Except For Hefty New Hit To Highest Earners
The Centers for Medicare & Medicaid Services has announced Medicare Part B premiums for 2019, and the base premium increases modestly from $134 to $135.50 a month. Yet high earners are still getting used to a big bump in income-related surcharges that kicked in this year. And the very highest earners are facing another big increase for 2019. That means that the wealthiest senior couples will be paying over $11,000 a year in Medicare Part B premiums. Part B (the base and the surcharge) covers doctors’ and outpatient services.
The CMS announcement comes just after yesterday’s Social Security Administration’s COLA announcement: a 2.8% cost of living adjustment for 2019. The average Social Security benefit for a retired worker will rise by $39 a month to $1,461 in 2019. The small increase in Part B premiums mean most retirees will get the benefit of the Social Security COLA (Part B premiums are deducted from monthly Social Security checks).
While most Medicare recipients will pay the new $135.50 standard monthly premium, an estimated 2 million (3.5%) will pay less because of a “hold harmless” provision that limits certain beneficiaries’ increase in their Part B premium to be no greater than the increase in their Social Security benefits.
Then there’s the 5% of Medicare recipients who have to pay income-related surcharges. The graduated surcharges for high-income seniors kick in for singles with modified adjusted gross income of more than $85,000 and for couples with a MAGI of more than $170,000. An individual earning more than $85,000, but less than or equal to $107,000, will pay $189.60 in total a month for Part B premiums in 2019, including a $54.10 surcharge. That’s barely up from 2018: $187.50 total in a month, including a $53.50 surcharge.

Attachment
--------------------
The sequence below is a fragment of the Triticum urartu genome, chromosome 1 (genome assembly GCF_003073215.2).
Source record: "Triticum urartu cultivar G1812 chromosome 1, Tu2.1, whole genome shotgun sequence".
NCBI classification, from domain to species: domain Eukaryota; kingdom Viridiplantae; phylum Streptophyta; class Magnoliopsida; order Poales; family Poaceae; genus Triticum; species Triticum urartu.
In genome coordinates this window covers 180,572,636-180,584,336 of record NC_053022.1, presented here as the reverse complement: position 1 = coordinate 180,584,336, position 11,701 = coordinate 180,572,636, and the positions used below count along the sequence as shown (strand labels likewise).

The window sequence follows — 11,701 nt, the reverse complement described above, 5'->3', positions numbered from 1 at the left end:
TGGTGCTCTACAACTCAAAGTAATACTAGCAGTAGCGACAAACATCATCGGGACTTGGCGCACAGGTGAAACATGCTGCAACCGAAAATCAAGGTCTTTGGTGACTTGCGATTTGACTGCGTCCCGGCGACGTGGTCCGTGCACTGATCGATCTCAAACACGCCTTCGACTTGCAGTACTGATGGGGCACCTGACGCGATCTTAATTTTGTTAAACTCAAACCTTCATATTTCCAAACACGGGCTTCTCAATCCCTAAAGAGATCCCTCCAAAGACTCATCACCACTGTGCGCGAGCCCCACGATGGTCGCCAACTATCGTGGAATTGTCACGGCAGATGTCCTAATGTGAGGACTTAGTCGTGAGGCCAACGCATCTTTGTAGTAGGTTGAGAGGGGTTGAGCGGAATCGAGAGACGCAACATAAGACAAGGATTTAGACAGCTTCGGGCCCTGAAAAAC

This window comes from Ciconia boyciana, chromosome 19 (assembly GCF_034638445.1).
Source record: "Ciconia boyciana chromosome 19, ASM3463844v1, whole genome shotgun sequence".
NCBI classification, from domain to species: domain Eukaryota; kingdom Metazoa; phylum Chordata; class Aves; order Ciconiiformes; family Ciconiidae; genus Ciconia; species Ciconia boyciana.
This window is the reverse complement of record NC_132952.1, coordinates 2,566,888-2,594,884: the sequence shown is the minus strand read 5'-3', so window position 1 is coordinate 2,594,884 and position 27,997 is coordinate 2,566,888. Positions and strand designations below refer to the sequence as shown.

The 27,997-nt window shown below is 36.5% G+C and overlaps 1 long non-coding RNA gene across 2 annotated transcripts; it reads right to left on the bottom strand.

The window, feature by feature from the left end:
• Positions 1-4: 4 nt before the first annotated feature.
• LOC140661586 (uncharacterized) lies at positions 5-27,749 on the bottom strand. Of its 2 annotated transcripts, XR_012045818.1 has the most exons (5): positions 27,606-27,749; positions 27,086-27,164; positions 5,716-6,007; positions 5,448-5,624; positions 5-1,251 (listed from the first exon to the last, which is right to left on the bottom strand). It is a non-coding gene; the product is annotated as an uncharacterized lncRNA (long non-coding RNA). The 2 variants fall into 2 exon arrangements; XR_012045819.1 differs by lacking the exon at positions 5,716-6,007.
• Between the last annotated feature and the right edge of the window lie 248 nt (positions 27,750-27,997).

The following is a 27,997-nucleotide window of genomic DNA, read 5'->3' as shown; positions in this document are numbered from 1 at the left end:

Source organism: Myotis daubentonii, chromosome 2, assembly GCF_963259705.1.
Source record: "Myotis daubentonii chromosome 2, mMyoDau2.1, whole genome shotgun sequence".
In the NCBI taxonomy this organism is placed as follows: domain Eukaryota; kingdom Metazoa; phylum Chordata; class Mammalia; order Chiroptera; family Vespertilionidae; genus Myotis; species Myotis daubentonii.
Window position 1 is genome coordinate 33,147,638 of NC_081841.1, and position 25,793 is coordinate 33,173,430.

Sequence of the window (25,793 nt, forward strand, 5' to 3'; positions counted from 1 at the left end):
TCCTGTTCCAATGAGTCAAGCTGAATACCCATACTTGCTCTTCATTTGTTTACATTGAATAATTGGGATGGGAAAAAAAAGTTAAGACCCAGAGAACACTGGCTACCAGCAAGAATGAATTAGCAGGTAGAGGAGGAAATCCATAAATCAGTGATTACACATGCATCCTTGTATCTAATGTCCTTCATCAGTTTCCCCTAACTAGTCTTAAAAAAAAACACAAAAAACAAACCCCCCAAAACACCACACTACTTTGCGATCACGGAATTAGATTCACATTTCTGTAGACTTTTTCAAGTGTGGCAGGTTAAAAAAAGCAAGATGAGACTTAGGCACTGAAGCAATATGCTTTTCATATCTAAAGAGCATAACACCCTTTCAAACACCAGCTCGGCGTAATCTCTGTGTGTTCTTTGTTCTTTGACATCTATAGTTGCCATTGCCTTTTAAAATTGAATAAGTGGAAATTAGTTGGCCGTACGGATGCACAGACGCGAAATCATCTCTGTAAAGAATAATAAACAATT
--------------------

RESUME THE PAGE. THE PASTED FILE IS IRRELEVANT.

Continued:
By comparison, the wealthiest retirees – singles with $500,000 of income and couples with $750,000 of income — will see a 10.3% increase in their income-related surcharge from $294.60 in 2018 (when they were part of the greater-than-$160,000/$320,000 group) to $325 in 2019. Total premiums for this group will be $460.50 a month in 2019 ($11,052 a year).
Cost-of-Living Adjustment (COLA) Information for 2019
Social Security and Supplemental Security Income (SSI) benefits for more than 67 million Americans will increase 2.8 percent in 2019.
The 2.8 percent cost-of-living adjustment (COLA) will begin with benefits payable to more than 62 million Social Security beneficiaries in January 2019. Increased payments to more than 8 million SSI beneficiaries will begin on December 31, 2018. (Note: some people receive both Social Security and SSI benefits.)
The maximum amount of earnings subject to the Social Security tax (taxable maximum) will increase to $132,900.
The earnings limit for workers who are younger than “full” retirement age (age 66 for people born in 1943 through 1954) will increase to $17,640. (We deduct $1 from benefits for each $2 earned over $17,640.)
The earnings limit for people turning 66 in 2019 will increase to $46,920. (We deduct $1 from benefits for each $3 earned over $46,920 until the month the worker turns age 66.)